KBzine: the original kitchen and bathroom industry e-news - since 2002
18th January 2019
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Welcome to the
Today’s the day that the National Living Wage is introduced, increasing the pay of millions of the UK’s lowest paid workers (reportedly one in three people will benefit) in by far the biggest compulsory rise that’s been seen since the National Minimum Wage was brought in, back in April 1999.
While it has long been felt by many that taxes collected from better-off workers should not have been used to subsidise the wages of the low paid through tax credits, enabling some of the more successful companies to increase profits through not paying their workforces a living wage, there are other companies that would have struggled – and still will – to pay what’s being demanded of them.
So what’s the answer?
Many have said that they will have to lay people off or reduce the opportunities for overtime work that may be paid at a higher than normal rate, to balance out the wage bill to manageable levels. Others are saying that they will have to reduce benefits in some way, perhaps by cutting the length of breaks or even holidays, or by reducing bonuses or altering commission structures to make it harder for staff to reach targets.
Many recent studies have shown that company perks do more to promote loyalty and improve employee satisfaction than pay rises, so cutting perks is unlikely to be beneficial. It may encourage the most valuable members of the workforce to seek employment elsewhere and thus increase costs through the need for recruitment and the subsequent training of new members of the team. Staff turnover can also damage the business more subtly, with the lack of continuity and valued business relationships that are broken as a result, perhaps making clients consider switching to a different supplier.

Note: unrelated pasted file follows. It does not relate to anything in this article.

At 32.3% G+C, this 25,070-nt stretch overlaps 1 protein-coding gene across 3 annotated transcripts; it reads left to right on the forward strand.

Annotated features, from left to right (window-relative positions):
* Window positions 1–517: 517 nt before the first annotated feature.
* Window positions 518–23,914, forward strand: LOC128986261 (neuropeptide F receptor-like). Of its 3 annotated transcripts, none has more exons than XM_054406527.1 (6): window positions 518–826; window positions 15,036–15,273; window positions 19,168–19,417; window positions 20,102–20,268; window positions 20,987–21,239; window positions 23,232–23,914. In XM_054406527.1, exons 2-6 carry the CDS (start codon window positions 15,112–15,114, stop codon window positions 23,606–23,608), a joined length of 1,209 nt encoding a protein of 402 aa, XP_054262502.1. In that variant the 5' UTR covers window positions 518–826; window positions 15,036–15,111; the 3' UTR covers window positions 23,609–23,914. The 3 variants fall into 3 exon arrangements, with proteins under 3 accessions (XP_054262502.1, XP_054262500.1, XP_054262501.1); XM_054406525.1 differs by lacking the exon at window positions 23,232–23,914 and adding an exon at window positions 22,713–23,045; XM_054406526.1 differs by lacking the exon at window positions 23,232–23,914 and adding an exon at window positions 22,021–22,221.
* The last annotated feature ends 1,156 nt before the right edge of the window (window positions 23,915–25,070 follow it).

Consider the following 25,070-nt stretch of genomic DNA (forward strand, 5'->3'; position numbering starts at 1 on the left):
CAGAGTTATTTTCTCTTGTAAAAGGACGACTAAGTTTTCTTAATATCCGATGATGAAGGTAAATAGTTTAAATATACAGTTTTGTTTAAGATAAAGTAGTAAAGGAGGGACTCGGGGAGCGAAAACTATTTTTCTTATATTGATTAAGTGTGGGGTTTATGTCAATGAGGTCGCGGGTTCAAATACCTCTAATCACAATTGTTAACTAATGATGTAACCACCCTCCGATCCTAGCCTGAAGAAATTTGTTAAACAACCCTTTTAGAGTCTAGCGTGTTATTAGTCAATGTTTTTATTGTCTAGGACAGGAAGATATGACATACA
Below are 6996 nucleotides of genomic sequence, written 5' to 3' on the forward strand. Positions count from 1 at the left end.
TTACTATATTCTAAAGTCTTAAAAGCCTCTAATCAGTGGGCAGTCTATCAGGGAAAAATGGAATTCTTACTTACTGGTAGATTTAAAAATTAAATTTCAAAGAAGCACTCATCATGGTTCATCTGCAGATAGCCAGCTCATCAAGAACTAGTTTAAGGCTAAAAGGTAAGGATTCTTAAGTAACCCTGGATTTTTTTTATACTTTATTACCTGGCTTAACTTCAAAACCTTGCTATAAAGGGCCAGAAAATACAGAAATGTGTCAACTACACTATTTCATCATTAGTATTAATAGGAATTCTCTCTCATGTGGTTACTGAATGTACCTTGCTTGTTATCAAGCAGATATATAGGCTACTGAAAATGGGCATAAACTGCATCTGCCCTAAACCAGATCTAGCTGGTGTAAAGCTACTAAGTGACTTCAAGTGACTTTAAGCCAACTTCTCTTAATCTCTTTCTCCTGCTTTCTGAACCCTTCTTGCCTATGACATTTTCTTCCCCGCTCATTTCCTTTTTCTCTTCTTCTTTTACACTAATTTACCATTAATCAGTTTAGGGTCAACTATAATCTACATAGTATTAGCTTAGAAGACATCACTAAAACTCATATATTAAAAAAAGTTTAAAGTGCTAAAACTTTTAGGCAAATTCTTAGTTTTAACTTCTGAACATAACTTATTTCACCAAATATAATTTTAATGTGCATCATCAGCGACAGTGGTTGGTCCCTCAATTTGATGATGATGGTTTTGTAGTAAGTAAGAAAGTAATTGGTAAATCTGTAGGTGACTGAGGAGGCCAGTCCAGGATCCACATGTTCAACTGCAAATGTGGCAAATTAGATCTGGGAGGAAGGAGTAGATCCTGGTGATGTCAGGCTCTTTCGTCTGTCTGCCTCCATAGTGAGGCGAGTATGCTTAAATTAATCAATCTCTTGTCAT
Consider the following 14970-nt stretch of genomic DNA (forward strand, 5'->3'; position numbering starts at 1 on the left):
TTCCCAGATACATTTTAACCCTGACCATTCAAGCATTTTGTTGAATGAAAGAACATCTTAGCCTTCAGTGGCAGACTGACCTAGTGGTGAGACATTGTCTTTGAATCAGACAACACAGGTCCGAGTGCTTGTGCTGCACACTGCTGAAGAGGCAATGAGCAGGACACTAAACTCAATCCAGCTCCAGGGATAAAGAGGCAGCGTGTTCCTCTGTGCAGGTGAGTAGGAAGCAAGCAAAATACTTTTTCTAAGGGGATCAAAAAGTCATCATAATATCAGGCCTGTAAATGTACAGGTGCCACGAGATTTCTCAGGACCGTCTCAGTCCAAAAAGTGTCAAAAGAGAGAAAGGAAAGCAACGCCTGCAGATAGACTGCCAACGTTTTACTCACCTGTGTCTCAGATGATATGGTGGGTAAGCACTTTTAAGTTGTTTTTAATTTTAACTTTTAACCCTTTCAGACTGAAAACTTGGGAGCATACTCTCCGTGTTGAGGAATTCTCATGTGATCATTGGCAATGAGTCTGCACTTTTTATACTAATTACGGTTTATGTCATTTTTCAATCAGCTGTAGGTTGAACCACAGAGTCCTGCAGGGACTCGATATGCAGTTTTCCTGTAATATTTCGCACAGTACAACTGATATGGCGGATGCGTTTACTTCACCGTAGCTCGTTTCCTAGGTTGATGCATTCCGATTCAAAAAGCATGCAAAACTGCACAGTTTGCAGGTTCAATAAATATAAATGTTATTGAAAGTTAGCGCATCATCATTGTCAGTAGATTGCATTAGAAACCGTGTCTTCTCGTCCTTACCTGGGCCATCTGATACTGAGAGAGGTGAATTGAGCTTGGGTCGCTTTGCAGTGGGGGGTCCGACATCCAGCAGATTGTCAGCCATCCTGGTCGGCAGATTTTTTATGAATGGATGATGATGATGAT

We, in the UK, are often slated for our lack of productivity and it is through addressing this issue that many see as being the best way of coping with higher wage bills and improving the company in other ways as a result.
The Chartered Institute of Personnel & Development has, I believe, a good take on the best way forward. You can read its statements below – and if you have any comments on the suggestions made, or ideas that you’d like to share with KBzine’s readers, we’d love to learn about them
18th March 2016